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Supreme Court rules on Trump immunity, delaying trial

The US Supreme Court ruled Monday that Donald Trump enjoys some immunity from prosecution as a former president, a ruling that will likely delay his trial for conspiring to overturn the 2020 election.

Chris Lefkow
01 July 2024, MVT 22:53
A view of the US Supreme Court on July 1, 2024, in Washington, DC. Donald Trump on Monday hailed a "big win" for democracy after the US Supreme Court ruled that presidents have presumptive immunity for official acts -- a decision set to delay his trial for conspiring to overturn his 2020 election loss. (Photo by Drew ANGERER / AFP)
Chris Lefkow
01 July 2024, MVT 22:53

The US Supreme Court ruled Monday that Donald Trump enjoys some immunity from prosecution as a former president, a ruling that will likely delay his trial for conspiring to overturn the 2020 election.

The 6-3 decision split along ideological lines comes four months ahead of the presidential election in which Trump is the Republican candidate to take on Democrat Joe Biden.

The historic case was the last heard during the top court's current term and has far-reaching implications for executive power and the White House race.

Conservative Chief Justice John Roberts, in his majority opinion, said a president is "not above the law" but does have "absolute immunity" from criminal prosecution for official acts taken while in office.

"The president therefore may not be prosecuted for exercising his core constitutional powers, and he is entitled, at a minimum, to a presumptive immunity from prosecution for all his official acts," Roberts said.

"As for a President's unofficial acts, there is no immunity," the chief justice added, sending the case back to a lower court to determine which of the charges facing Trump involve official or unofficial conduct.

Both a District Court and a three-judge appeals court panel had previously rejected Trump's immunity claims.

The District Court will now hold what is expected to be a series of lengthy pre-trial hearings, making a trial before the November White House vote extremely unlikely.

Trump is charged with conspiracy to defraud the United States as well as obstruction of an official proceeding -- the January 6, 2021 joint session of Congress held to certify Biden's victory.

The 78-year-old former president is also charged with conspiracy to deny Americans the right to vote and to have their votes counted.

'Fear for our democracy'

The three liberal justices dissented from Monday's ruling with Justice Sonia Sotomayor saying she was doing so "with fear for our democracy."

"Never in the history of our Republic has a President had reason to believe that he would be immune from criminal prosecution if he used the trappings of his office to violate the criminal law," Sotomayor said. "In every use of official power, the President is now a king above the law."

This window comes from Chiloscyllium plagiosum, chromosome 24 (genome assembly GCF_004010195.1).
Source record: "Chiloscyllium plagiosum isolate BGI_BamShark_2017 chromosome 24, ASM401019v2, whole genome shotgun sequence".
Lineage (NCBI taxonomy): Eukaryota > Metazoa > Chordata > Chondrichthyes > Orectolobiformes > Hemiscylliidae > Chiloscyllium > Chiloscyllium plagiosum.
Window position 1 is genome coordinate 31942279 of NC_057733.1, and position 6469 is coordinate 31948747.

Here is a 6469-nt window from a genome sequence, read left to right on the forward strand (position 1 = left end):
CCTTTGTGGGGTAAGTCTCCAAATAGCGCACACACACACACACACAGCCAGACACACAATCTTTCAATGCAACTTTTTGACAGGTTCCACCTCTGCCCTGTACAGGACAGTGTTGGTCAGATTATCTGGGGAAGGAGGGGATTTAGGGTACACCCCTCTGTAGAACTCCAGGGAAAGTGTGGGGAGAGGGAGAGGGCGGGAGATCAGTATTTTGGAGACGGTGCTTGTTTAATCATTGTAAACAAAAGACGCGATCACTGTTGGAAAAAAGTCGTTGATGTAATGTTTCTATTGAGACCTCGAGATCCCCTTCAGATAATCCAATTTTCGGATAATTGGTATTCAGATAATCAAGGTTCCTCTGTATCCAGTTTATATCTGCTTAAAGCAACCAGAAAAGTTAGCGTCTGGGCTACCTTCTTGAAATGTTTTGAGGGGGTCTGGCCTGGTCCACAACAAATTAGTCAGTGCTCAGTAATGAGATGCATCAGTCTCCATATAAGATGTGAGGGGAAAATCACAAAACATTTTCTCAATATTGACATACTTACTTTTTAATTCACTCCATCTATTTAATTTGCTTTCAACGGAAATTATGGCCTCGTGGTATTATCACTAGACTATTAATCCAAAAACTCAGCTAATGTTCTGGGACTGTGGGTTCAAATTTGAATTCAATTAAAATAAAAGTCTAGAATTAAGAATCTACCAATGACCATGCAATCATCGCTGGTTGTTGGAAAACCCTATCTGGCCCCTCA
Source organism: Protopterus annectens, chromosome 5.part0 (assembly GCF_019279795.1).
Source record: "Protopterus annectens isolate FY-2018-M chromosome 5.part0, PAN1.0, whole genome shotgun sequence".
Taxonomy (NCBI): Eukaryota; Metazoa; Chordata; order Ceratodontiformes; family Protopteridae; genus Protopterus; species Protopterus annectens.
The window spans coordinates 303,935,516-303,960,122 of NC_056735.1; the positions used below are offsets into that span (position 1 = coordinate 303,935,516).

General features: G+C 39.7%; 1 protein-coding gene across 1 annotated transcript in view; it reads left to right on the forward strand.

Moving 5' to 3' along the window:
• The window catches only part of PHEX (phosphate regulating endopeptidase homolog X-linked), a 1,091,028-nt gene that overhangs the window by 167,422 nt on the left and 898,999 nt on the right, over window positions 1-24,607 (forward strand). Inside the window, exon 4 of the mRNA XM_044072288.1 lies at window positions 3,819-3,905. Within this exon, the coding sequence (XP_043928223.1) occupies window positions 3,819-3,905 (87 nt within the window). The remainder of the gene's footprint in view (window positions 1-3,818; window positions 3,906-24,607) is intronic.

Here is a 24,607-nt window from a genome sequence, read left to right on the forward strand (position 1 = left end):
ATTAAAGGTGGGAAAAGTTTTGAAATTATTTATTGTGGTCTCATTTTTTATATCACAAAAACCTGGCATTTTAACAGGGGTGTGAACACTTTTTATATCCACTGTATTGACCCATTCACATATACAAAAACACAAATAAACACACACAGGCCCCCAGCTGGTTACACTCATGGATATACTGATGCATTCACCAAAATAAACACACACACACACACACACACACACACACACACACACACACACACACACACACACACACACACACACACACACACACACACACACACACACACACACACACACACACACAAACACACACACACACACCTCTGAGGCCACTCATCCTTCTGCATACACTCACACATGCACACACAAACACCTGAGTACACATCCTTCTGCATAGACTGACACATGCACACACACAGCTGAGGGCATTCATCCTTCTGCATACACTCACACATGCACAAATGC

"Orders the Navy's Seal Team 6 to assassinate a political rival? Immune. Organizes a military coup to hold onto power? Immune. Takes a bribe in exchange for a pardon? Immune. Immune, immune, immune," she said.

Trump, in a post on Truth Social, welcomed the ruling calling it a "big win for our Constitution and democracy."

Biden's reelection campaign team countered that Trump "thinks he's above the law."

Trump's original trial date in the election subversion case had been March 4.

But the Supreme Court -- dominated by conservatives, including three appointed by Trump -- agreed in February to hear his argument for absolute presidential immunity, putting the case on hold while they considered the matter in April.

'Drag on more and more'

Steven Schwinn, a law professor at the University of Illinois Chicago, said the ruling "simply means that this case is going to drag on more and more and longer and longer and well beyond the election."

"To the extent that Trump was trying to drag his feet and extend this beyond the election, he has succeeded wildly," Schwinn said.

He said the opinion also provides a "roadmap" for a president to avoid prosecution for a particular action "simply by intertwining it with official government action."

"That's going to seriously hamstring the prosecution of a former president because the president's official actions and unofficial actions are so often intertwined," he said.

Facing four criminal cases, Trump has been doing everything in his power to delay the trials until after the election.

Trump was convicted in New York in May of falsifying business records to cover up a sex scandal in the final stages of the 2016 campaign, making him the first former US president ever convicted of a crime.

His sentencing will take place on July 11.

By filing a blizzard of pre-trial motions, Trump's lawyers have managed to put on hold the three other trials, which deal with his attempts to overturn the 2020 election and hoarding top-secret documents at his home in Florida.

If reelected, Trump could, once sworn in as president in January 2025, order the federal cases against him closed.

© Agence France-Presse

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